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Virtual Meetings Interrupt the Working Day, Survey Finds

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A recent survey by Robert Walters, the recruitment firm, has revealed that nearly three quarters of British professionals believe virtual meetings hinder their productivity, raising concerns about “virtual burnout.”

More than half of the professionals surveyed reported that virtual meetings “regularly” interrupt their working day, preventing them from completing their tasks. A significant portion of respondents, 25%, said they have five or more online meetings daily, while a third reported up to four. With each meeting averaging around 30 minutes, employees could be losing as much as two and a half hours of their working day to video calls.

The survey highlighted concerns about the productivity of virtual meetings. While 56% of professionals said the productivity of these meetings depended entirely on the nature of the call, 13% believed virtual meetings were generally unproductive. Only 5% would choose a video call “to get things done.”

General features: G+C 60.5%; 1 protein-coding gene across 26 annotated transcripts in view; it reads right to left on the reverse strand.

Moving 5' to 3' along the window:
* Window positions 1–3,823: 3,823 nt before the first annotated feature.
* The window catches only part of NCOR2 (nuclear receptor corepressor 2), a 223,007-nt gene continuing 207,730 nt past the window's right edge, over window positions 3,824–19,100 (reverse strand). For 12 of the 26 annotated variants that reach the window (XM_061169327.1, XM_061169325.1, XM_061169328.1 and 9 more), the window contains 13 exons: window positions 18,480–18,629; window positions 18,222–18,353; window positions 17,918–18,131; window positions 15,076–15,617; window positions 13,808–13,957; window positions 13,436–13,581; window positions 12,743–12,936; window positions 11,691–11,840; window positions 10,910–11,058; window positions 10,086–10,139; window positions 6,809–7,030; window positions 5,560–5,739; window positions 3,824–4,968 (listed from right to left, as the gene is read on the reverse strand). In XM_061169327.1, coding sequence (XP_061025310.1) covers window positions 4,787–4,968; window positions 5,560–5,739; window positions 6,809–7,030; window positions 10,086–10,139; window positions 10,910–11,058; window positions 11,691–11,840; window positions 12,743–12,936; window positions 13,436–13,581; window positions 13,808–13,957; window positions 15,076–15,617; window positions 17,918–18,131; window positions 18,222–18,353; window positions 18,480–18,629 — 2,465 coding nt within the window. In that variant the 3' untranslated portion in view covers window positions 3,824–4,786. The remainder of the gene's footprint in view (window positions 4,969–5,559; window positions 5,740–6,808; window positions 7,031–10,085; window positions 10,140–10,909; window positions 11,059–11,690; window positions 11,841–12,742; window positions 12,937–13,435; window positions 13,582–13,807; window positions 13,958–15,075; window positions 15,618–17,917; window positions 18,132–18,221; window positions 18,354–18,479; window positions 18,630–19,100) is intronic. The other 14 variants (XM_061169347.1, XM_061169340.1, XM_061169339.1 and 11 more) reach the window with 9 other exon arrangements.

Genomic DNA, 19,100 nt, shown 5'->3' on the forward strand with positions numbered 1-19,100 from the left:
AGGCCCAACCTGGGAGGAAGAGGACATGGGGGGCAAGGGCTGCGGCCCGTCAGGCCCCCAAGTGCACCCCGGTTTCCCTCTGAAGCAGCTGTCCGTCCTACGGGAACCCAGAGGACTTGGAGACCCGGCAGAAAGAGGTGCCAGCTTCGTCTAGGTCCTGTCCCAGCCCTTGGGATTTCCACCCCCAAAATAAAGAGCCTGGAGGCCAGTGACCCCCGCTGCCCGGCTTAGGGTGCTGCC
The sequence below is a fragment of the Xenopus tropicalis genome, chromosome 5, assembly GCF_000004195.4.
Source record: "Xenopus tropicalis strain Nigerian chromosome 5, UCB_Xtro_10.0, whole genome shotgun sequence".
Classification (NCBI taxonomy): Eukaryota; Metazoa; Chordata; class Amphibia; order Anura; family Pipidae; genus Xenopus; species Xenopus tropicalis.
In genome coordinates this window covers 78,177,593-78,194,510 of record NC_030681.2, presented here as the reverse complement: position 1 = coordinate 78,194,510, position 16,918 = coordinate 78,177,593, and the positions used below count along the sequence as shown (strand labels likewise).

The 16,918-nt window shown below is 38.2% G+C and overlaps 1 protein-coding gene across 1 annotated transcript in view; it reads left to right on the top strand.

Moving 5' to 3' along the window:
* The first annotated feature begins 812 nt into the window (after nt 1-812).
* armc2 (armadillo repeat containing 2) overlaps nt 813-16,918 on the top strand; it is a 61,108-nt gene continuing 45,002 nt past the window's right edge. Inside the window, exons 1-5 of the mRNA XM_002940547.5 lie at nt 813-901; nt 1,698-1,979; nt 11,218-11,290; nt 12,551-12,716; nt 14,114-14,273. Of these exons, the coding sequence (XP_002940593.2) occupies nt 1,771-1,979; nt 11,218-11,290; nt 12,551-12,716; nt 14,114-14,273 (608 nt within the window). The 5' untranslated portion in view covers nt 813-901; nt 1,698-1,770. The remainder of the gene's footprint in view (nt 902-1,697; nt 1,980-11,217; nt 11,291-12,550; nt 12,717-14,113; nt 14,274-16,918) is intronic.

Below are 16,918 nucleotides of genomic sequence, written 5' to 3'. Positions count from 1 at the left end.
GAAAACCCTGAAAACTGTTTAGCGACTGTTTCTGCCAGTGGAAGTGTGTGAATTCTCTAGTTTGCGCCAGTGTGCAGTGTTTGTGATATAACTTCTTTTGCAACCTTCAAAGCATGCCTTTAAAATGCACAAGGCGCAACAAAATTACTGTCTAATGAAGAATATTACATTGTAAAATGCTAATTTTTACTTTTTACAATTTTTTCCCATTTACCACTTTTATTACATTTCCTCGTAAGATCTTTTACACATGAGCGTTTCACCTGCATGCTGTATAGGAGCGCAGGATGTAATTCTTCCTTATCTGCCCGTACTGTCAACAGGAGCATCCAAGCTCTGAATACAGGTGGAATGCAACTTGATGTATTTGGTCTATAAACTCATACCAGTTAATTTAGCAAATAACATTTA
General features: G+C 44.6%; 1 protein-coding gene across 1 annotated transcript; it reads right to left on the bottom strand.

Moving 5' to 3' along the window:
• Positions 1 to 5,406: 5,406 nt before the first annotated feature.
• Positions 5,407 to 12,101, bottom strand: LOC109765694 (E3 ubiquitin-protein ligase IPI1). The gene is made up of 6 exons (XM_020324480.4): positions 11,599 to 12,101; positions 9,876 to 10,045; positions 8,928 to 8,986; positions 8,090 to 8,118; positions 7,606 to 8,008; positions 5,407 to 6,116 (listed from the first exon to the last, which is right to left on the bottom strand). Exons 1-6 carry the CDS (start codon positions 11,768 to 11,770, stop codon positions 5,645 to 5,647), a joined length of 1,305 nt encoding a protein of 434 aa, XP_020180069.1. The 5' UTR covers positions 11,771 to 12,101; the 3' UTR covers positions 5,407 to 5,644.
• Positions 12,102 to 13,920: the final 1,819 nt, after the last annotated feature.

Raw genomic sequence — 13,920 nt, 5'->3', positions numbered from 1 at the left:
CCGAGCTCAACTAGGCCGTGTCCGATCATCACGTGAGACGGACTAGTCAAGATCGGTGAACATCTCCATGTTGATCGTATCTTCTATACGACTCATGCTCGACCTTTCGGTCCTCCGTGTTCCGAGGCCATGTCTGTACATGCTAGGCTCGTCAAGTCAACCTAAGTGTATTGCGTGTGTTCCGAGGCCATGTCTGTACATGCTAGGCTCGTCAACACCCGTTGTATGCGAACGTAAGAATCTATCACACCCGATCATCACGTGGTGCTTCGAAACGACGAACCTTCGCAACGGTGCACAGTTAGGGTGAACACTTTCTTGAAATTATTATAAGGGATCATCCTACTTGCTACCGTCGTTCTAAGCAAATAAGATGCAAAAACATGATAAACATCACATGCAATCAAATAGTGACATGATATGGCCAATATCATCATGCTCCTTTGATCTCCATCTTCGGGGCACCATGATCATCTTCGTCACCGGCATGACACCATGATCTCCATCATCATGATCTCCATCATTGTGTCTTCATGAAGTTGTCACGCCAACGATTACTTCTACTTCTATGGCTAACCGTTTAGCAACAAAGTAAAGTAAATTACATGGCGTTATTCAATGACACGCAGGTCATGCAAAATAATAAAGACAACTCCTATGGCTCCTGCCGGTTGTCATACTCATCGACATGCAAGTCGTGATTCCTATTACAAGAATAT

Despite the return to offices, virtual meetings remain prevalent. One third of meetings are still held virtually, even when up to half of the attendees are in the same office.

Daniel Harris, director of Robert Walters London and South East, commented: “Throughout the pandemic, virtual meetings were indispensable for maintaining communication and connection with our colleagues and teams. However, the tide is now shifting. As more professionals return to the office, we’re still seeing Teams or Zoom meetings being scheduled for things that could be more efficiently and effectively handled through a brief message or email.”

In-person meetings are still preferred by 67% of professionals for making important business decisions, compared to 31% who would opt for a video call.

The survey also revealed generational differences in communication preferences. One third of professionals aged over 27 prefer email for workplace communication, while 62% of Gen Z workers favour messaging apps like Microsoft Teams or WhatsApp.

“Behind every successful workplace is clear and consistent communication at all levels,” Harris noted. “Maintaining this requires a tailored approach, assessing the most effective ways of communicating without placing an over-reliance on any single one to ensure professionals always get the most out of their workday and sidestep burnout.”

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